Arduboy Business Card Plays Tetris, Might Be for Sale - TIME
TIME Gadgets

Business Card Plays Tetris, Might Be for Sale Soon

TAKE MY MONEY!

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The above video showcases a credit card-sized whatsit with a built-in screen, control pad and two buttons. It plays Tetris! If you’re not convinced by now that we’re either at or very near the pinnacle of human ingenuity, I’m not sure I’d ever be able to convince you otherwise and I’m not sure it’s worth your time to keep reading this. We should amicably go our separate ways.

For the rest of you, this project is called Arduboy. It’s about a millimeter and a half thick and apparently packs north of nine hours of battery life. Its creator, Kevin Bates, created the proof-of-concept you see in the above video and has plans to roll out a Kickstarter campaign to sell these things, complete with a website where people can share other types of software and games they create for Arduboy.

Bates writes on his site that he wants to use Kickstarter to raise $820 to cover licensing costs. I write here that he’ll probably be able to raise that amount faster than he can clear the first level of Tetris. He’ll also probably have to sell the cards without a game loaded onto them to avoid legal issues, though.

No word on how much a final version would cost, but you can visit Bates’ website to read more about how the project came together, complete with photos of the Qdoba and REI gift cards he used to test some of the early builds.

My business card plays Tetris [YouTube via The Next Web]

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One year. One city. Endless opportunities.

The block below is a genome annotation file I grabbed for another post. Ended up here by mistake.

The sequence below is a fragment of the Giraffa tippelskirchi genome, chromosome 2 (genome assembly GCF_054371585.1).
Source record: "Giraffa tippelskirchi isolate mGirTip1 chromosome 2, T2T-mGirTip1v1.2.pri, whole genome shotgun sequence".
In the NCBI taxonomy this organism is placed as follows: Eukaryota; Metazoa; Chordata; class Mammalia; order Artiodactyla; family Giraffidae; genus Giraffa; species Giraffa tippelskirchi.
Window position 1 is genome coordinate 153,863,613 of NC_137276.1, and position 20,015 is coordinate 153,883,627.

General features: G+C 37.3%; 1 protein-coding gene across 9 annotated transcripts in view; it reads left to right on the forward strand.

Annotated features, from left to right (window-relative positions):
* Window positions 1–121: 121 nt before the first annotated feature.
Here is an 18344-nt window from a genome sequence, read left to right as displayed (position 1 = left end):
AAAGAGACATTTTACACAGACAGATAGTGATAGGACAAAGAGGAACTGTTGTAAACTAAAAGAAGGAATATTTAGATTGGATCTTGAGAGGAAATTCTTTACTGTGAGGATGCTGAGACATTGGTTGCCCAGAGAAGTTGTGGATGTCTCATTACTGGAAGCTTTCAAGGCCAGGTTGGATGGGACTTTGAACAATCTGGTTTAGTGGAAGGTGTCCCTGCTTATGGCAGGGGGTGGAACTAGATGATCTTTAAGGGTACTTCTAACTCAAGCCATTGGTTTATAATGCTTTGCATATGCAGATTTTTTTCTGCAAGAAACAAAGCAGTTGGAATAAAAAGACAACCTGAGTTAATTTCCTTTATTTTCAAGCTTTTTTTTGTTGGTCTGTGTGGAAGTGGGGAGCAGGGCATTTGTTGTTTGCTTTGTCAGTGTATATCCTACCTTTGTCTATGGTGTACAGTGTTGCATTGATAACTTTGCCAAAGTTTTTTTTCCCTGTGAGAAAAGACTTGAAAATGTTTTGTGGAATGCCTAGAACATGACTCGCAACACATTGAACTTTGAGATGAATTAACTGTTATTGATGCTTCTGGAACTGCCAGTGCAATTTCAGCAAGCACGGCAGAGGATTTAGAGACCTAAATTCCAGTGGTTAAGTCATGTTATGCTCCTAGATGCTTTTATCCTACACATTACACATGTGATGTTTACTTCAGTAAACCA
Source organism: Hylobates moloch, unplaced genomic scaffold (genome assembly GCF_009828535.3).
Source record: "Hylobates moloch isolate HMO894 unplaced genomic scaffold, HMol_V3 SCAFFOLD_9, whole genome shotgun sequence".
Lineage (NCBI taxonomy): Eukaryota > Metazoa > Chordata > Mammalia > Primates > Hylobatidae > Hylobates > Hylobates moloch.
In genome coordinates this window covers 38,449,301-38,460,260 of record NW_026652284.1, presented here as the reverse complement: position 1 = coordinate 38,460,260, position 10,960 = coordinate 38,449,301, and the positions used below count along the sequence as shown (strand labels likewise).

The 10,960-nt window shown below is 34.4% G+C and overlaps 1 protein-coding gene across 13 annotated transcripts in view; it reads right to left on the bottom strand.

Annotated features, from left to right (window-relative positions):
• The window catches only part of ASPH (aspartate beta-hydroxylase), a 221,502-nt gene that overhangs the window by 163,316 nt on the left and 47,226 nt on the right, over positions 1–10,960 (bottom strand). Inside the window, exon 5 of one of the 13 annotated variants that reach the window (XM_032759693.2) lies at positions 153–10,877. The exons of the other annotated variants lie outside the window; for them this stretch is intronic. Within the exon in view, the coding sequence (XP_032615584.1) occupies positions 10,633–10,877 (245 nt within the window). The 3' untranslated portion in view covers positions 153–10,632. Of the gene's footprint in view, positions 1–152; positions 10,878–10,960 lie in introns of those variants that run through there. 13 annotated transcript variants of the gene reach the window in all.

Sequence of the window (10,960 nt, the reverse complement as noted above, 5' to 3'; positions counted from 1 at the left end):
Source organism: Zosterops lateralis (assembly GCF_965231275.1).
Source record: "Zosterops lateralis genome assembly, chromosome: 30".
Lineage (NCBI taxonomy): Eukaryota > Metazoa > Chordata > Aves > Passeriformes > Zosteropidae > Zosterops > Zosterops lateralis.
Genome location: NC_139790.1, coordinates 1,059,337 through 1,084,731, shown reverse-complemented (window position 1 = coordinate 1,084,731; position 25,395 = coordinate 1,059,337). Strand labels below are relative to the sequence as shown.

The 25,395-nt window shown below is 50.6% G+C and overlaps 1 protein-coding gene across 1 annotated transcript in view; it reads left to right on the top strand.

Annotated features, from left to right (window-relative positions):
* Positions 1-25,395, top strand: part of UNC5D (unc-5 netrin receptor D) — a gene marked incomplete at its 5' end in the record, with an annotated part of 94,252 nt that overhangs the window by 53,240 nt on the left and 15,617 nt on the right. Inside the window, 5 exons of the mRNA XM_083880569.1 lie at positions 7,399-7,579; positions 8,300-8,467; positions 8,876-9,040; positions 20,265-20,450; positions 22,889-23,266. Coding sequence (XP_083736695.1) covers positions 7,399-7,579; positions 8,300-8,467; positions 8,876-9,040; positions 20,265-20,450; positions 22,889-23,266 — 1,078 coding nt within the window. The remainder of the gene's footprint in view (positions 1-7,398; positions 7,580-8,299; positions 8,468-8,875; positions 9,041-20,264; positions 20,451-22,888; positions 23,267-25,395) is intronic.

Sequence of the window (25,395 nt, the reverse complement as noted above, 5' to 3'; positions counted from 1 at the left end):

Ferndale Raid Underscores Silliness of Drug War

I remember when Ronald Reagan launched that ridiculous and ill-defined War on Drugs back in the 1980s, a war, as it turned out, that would be waged less in the cocoa fields of Colombia than in the streets of poor neighborhoods in cities like Detroit. Little good came of it, of course, but it seemed like such an easy sell back then, what with all the images of armed drug gangs wreaking havoc with AK-47s in urban centers across the land.

Now, decades later, with the crack hysteria largely behind us and our nation's prisons bulging with low-level drug offenders and nonviolent users, you'd figure we'd be evolved enough to move away from the draconian measures that have proven so ineffective at curtailing drug use. (More on Time.com: Learning How to Grow Medical Marijuana)

Leave it to the Oakland County Sheriff's Department, though, to keep driving jackboots into the ribcage of a dead horse, mere days after the City Council of Ferndale, Mich., lifted a moratorium on medical marijuana businesses in the Detroit suburb.

"They had patients on the ground. There were cancer patients on the ground, senior citizens on the ground and staff on the ground. They raided all of our partners' homes while their kids were home. They were taking their TVs like we were drug dealers," Richmond said.

Richmond said police took HIPPA-protected documents, all patient files and TVs from the clinic.

"I am in shock. They have not said why they did this," he said.

Apparently, the scourge has morphed from Young Boys Incorporated to old men with patient cards.

As to the question of "why they did this," even if the cops did say why, what would it matter? They are still doing this defiance of the will of the City Council and the majority of voters in this state. They are doing this in defiance of even the U.S. Department of Justice, which has said it won't prosecute marijuana dispensaries that abide by state laws.